David Bourget (Western Ontario)
David Chalmers (ANU, NYU)
Rafael De Clercq
Ezio Di Nucci
Jonathan Jenkins Ichikawa
Jack Alan Reynolds
Learn more about PhilPapers
AI and Society 28 (3):309-318 (2013)
Robot enthusiasts envision robots will become a “race unto themselves” as they cohabit with the humankind one day. Profound questions arise surrounding one of the major areas of research in the contemporary world—that concerning artificial intelligence. Fascination and anxiety that androids impose upon us hinges on how we come to conceive of the “Cultural Other.” Applying the notion of the “other” in multicultural research process, we will explore how the “Other” has been used to illustrate values and theories about robots, as a mirror for the self. In this paper, we focus on the social, cultural, and religious implications of humans’ attitudes toward relationships between humans with robots. Six major views on humanoid robots are proposed: (1) robots as the “Frightening Other,” (2) robots as the “Subhuman Other,” (3) robots as the “Human Substitute,” (4) robots as the “Sentient Other,” (5) robots as the “Divine Other,” and (6) robots as the “Co-evolutionary Path to Immortality.” The likely and preferable scenario is the last one, which is compatible with an optimistic posthuman world in our evolutionary future. We imagine whether humans will meet the challenge of loving all living and non-living beings (including mechanical entities) might be the key to the co-evolution of both species and the ultimate happiness
|Keywords||Humanoid robots Cultural “Other” Robots as the “Frightening Other” Robots as the “Subhuman Other” Robots as the “Human Substitute” Robots as the “Sentient Other” Robots as the “Divine Other” Robots as the “Co-evolutionary Path to Immortality”|
|Categories||categorize this paper)|
Setup an account with your affiliations in order to access resources via your University's proxy server
Configure custom proxy (use this if your affiliation does not provide a proxy)
|Through your library|
References found in this work BETA
Emmanuel Lévinas & Philippe Nemo (1985). Ethics and Infinity. Monograph Collection (Matt - Pseudo).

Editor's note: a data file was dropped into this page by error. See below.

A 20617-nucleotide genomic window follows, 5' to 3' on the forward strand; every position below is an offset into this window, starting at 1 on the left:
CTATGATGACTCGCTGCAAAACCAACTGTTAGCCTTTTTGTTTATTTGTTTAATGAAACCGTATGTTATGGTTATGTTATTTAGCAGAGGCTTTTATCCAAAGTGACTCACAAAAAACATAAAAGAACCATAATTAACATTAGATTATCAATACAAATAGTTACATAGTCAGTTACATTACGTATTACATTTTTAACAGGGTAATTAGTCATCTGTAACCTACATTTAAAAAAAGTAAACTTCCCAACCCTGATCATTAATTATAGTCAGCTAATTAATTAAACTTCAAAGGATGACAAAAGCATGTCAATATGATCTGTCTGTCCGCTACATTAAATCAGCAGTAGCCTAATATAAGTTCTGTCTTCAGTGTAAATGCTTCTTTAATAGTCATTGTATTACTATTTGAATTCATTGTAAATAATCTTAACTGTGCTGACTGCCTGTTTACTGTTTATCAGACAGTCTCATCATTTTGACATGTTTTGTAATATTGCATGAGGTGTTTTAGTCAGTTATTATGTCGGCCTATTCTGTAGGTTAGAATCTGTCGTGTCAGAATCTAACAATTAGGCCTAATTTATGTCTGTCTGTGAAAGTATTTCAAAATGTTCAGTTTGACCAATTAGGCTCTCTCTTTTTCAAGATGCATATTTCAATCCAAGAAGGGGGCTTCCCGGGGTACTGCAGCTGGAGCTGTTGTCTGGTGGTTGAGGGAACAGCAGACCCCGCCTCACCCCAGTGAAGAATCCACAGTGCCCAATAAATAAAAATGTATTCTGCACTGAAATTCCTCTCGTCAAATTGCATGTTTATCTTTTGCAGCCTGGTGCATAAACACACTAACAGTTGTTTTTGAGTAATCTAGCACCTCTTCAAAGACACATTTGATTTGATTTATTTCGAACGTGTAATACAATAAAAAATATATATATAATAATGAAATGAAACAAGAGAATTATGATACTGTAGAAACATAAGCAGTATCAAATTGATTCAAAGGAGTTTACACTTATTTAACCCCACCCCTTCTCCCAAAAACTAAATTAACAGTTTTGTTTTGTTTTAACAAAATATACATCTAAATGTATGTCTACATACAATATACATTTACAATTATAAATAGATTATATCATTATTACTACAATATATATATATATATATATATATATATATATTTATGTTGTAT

R. Otto (1968). The Idea of the Holy. Oxford University Press Usa.
Robert Geraci (2010). Apocalyptic Ai: Visions of Heaven in Robotics, Artificial Intelligence, and Virtual Reality. OUP Usa.
Christoph Bartneck, Tomohiro Suzuki, Takayuki Kanda & Tatsuya Nomura (2007). The Influence of People's Culture and Prior Experiences with Aibo on Their Attitude Towards Robots. AI and Society 21 (1-2):217-230.
S. Turkle (1985). The Second Self: Computers and the Human Spirit. Australasian Journal of Philosophy 63:520.
Citations of this work BETA
No citations found.
Similar books and articles
Rand D. LeBouvier, Reflections in a Robot's Eye: A Cultural History and Epistemological Critque of Humanoid Robotics.
Christian Becker-Asano, Takayuki Kanda, Carlos Ishi & Hiroshi Ishiguro (2011). Studying Laughter in Combination with Two Humanoid Robots. AI and Society 26 (3):291-300.
Tatsuya Nomura, Takugo Tasaki, Takayuki Kanda, Masahiro Shiomi, Hiroshi Ishiguro & Norihiro Hagita (2006). Questionnaire-Based Social Research on Opinions of Japanese Visitors for Communication Robots at an Exhibition. AI and Society 21 (1-2):167-183.
Mark Coeckelbergh (2012). Can We Trust Robots? Ethics and Information Technology 14 (1):53-60.
Mark Coeckelbergh (2010). Moral Appearances: Emotions, Robots, and Human Morality. [REVIEW] Ethics and Information Technology 12 (3):235-241.
Dong-Hee Shin & Hyungseung Choo (2011). Modeling the Acceptance of Socially Interactive Robotics: Social Presence in Human–Robot Interaction. Interaction Studies 12 (3):430-460.
Ludovic Marin & Olivier Oullier (2001). When Robots Fail: The Complex Processes of Learning and Development. Behavioral and Brain Sciences 24 (6):1067-1068.
Robert Sparrow & Linda Sparrow (2006). In the Hands of Machines? The Future of Aged Care. Minds and Machines 16 (2):141-161.
Aimee Wynsberghe (2013). Designing Robots for Care: Care Centered Value-Sensitive Design. [REVIEW] Science and Engineering Ethics 19 (2):407-433.
Added to index2012-02-16
Total downloads42 ( #104,061 of 1,934,424 )
Recent downloads (6 months)7 ( #76,841 of 1,934,424 )
How can I increase my downloads?